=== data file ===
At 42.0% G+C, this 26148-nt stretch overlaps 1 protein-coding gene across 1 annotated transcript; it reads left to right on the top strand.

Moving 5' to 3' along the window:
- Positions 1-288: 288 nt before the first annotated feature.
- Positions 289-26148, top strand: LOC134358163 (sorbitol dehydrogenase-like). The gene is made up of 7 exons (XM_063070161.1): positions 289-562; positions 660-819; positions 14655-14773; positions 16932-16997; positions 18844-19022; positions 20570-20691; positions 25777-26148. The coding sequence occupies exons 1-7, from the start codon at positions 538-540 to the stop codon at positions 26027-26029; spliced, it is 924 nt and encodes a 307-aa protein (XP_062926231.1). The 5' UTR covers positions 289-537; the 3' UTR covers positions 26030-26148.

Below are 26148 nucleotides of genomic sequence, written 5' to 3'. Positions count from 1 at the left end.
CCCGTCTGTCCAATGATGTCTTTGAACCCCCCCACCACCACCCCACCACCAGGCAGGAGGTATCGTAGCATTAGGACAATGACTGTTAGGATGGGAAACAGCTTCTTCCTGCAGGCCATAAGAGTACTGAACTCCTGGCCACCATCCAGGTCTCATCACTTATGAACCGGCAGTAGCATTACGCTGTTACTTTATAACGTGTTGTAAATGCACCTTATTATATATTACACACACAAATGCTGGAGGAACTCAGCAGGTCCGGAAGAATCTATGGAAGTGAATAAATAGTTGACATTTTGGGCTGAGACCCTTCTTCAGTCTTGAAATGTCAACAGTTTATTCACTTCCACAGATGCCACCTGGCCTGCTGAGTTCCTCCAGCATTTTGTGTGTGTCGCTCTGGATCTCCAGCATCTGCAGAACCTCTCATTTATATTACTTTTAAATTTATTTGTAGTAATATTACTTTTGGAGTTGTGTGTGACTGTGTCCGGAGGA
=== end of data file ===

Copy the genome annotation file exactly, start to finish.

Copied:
At 42.0% G+C, this 26148-nt stretch overlaps 1 protein-coding gene across 1 annotated transcript; it reads left to right on the top strand.

Moving 5' to 3' along the window:
- Positions 1-288: 288 nt before the first annotated feature.
- Positions 289-26148, top strand: LOC134358163 (sorbitol dehydrogenase-like). The gene is made up of 7 exons (XM_063070161.1): positions 289-562; positions 660-819; positions 14655-14773; positions 16932-16997; positions 18844-19022; positions 20570-20691; positions 25777-26148. The coding sequence occupies exons 1-7, from the start codon at positions 538-540 to the stop codon at positions 26027-26029; spliced, it is 924 nt and encodes a 307-aa protein (XP_062926231.1). The 5' UTR covers positions 289-537; the 3' UTR covers positions 26030-26148.

Below are 26148 nucleotides of genomic sequence, written 5' to 3'. Positions count from 1 at the left end.
CCCGTCTGTCCAATGATGTCTTTGAACCCCCCCACCACCACCCCACCACCAGGCAGGAGGTATCGTAGCATTAGGACAATGACTGTTAGGATGGGAAACAGCTTCTTCCTGCAGGCCATAAGAGTACTGAACTCCTGGCCACCATCCAGGTCTCATCACTTATGAACCGGCAGTAGCATTACGCTGTTACTTTATAACGTGTTGTAAATGCACCTTATTATATATTACACACACAAATGCTGGAGGAACTCAGCAGGTCCGGAAGAATCTATGGAAGTGAATAAATAGTTGACATTTTGGGCTGAGACCCTTCTTCAGTCTTGAAATGTCAACAGTTTATTCACTTCCACAGATGCCACCTGGCCTGCTGAGTTCCTCCAGCATTTTGTGTGTGTCGCTCTGGATCTCCAGCATCTGCAGAACCTCTCATTTATATTACTTTTAAATTTATTTGTAGTAATATTACTTTTGGAGTTGTGTGTGACTGTGTCCGGAGGA